Living with idiopathic Sudden Sensorineural Hearing Loss is a bit like living with a time bomb wrapped around your cochlea. You never know when another attack will render you with more hearing loss, or leave you deaf. I am consciously aware of every little difference in my hearing. I go along for weeks and months with no problems. Then quick as a wink, the bomb goes off and I fire off panicked calls and visits to my doctor. Most of them end with a reassurance that everything is fine. Sometimes, it ends with steroids and treatment to stop the attack and salvage hearing. SSHL decimated the cochlea in my left ear and damaged my right -- interrupting the sound signals my brain received.
The fallacy that most people believe is that they hear with their ears. In truth, they hear exactly as I do -- the sound is received by their ears and interpreted by their brains. It is the method of delivery that differs. With a cochlear implant, the damaged cells of the cochlea are bypassed by a technological device, and the sound is delivered to the auditory nerve via a complex array of electrical signals which are interpreted by my brain as sound. My cochlear implant doesn't restore my hearing; it restores my perception of sound by replacing the lost signal with digital impulses from an electrode. Alone, my cochlear implant delivers mediocre hearing, at best. I still rely heavily on my hearing-aided ear to hear most things "normally". The fear I have of losing the hearing in that ear is immense. I know it's a time bomb.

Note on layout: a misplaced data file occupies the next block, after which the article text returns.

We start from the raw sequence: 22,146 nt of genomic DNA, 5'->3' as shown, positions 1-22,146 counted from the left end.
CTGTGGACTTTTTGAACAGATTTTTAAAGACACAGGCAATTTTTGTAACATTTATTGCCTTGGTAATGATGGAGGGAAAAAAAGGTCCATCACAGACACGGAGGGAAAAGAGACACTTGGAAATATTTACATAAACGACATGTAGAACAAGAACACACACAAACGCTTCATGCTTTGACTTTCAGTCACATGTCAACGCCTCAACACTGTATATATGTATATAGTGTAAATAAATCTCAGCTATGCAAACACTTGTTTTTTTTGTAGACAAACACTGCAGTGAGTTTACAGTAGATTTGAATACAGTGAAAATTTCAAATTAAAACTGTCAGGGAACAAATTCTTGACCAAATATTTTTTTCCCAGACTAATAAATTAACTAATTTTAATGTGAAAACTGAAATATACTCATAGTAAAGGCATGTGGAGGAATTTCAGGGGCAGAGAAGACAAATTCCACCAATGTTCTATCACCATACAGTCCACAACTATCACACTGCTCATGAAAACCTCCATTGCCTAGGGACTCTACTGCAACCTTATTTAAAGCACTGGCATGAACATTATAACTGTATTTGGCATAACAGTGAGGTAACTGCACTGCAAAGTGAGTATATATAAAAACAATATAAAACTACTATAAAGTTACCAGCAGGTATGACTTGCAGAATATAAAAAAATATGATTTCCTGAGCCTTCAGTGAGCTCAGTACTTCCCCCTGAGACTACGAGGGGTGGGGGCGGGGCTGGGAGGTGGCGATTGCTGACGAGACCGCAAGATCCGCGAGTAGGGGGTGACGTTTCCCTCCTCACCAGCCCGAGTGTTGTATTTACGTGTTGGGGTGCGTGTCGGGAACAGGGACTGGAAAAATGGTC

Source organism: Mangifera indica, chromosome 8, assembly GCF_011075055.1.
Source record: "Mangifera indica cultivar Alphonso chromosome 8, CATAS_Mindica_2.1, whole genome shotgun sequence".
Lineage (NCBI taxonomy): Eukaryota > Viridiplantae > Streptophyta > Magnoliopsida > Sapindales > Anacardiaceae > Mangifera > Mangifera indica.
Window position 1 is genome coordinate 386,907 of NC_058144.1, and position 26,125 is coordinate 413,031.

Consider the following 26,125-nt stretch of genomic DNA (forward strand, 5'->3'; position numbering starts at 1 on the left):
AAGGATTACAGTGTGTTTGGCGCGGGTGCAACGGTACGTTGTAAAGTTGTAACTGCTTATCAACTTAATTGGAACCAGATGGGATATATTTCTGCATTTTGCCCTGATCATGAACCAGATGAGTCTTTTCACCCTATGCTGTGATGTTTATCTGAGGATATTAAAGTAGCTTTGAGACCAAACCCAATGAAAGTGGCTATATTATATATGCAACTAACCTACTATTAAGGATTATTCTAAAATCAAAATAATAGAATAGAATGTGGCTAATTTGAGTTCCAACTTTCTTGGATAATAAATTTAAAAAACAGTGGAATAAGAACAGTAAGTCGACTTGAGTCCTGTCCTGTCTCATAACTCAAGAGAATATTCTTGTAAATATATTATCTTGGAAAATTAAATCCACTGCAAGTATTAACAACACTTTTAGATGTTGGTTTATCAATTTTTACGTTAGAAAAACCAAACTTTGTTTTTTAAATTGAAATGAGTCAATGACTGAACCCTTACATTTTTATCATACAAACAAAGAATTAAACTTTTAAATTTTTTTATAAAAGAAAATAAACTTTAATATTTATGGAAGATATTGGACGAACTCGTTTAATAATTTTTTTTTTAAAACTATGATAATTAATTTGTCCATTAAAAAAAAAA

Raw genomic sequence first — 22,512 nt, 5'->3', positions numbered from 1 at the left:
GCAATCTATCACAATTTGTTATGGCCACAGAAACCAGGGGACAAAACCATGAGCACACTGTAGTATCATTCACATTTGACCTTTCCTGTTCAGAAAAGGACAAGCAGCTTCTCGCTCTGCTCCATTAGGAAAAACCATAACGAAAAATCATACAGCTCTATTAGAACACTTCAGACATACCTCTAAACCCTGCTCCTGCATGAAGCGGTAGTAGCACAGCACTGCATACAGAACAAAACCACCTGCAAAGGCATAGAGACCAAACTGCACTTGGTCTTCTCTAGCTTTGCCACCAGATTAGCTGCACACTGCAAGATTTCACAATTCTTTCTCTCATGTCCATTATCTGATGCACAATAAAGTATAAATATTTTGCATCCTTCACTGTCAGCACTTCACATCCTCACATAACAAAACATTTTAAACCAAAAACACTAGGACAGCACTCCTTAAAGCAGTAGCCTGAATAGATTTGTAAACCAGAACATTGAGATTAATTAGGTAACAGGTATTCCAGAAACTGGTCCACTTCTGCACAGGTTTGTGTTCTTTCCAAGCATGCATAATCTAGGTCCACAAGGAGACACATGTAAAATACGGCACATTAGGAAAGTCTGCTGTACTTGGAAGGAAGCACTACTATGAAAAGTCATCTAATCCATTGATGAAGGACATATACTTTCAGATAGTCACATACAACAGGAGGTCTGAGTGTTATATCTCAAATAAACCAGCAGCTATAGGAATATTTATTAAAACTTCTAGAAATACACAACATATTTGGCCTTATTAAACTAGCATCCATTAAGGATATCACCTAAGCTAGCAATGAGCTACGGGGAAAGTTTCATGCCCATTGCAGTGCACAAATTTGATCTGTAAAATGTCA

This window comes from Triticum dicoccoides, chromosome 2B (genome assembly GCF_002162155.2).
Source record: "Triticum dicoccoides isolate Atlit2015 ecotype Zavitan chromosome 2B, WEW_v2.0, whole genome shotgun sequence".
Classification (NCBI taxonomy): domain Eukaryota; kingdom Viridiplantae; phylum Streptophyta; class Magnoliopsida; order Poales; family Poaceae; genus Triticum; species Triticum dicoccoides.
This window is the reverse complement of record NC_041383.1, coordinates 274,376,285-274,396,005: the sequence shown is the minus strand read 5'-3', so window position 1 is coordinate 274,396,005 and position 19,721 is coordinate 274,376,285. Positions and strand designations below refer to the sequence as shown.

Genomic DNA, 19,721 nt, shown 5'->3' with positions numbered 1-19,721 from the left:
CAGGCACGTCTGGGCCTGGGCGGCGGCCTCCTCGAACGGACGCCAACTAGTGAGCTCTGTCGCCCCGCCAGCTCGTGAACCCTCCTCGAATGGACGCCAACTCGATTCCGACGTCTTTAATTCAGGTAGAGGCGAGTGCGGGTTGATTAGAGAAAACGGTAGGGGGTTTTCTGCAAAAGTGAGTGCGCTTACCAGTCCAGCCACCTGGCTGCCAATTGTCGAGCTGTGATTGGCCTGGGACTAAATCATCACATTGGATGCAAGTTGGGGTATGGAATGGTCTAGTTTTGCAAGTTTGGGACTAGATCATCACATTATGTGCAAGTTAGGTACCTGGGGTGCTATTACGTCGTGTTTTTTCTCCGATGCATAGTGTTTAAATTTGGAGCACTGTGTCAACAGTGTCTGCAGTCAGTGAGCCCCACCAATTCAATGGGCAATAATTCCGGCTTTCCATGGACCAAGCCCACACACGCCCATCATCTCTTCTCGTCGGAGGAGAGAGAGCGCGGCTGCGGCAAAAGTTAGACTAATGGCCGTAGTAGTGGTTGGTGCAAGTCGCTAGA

When I noticed that the hearing in my better ear was suddenly diminished last Friday, I immediately jumped to the worst conclusion. I was reading with a small group of children when it happened. My voice was suddenly all inside my head and my ear felt "stopped". I noticed that all the children's voices were coming from my implanted ear -- as if my battery had suddenly gone out in my hearing aid. A quick brush on the hearing aid microphone with my finger revealed that it was working, but I knew my hearing was significantly diminished. Luckily, my cochlear implant can suffice when my hearing aid fails, even if it isn't as good as both.
My ENT and otologist were both out-of-the-office on that day. I was able to see my primary care physician that afternoon to check for obstruction or infection. A quick examination revealed no physical causes for the sudden hearing loss. I'd already had that familiar sinking feeling... "Your ears look perfect," he said. I'd heard that before. Knowing the only known treatment is steroids, he gave me a shot, a scrip, and advice to see my otologist on Monday. I was able to schedule an appointment for an audiogram on Monday.
The weekend was long and fretful. Those awful "what-ifs" nagged me. What if I've lost more hearing? What if I can't work anymore? What if I have to have another cochlear implant? What if...what if...what if...
I obsessively pulled the hearing aid ear piece from my ear all weekend to self-check my hearing. In. Out. No difference. CI off. Ear piece in. Out. No difference. Fret. Fret. Fret.
Monday finally arrived, and the audiogram showed no change in my hearing. My hearing aid was thoroughly checked and microphones changed. The ear piece was changed and the wax guard was replaced. My ear was examined under microscope by my doctor. No perceivable difference in hearing with or without the hearing aid, but my ear was "normal". It's a mystery.
I was told to finish the course of steroids because it wouldn't hurt, and given an appointment with my audiologist to check and balance my hearing devices. I would have to wait two more weeks. Perhaps the new map on my CI was overpowering my hearing aid and was altering my perception of sound. Maybe my hearing aid was beginning to fail. "It has an average life span of 5 years. Yours has been running at full power for 3 1/2 years," the hearing aid tech told me.
And then...maybe the steroids had stopped another SSHL attack.
Damn that time bomb.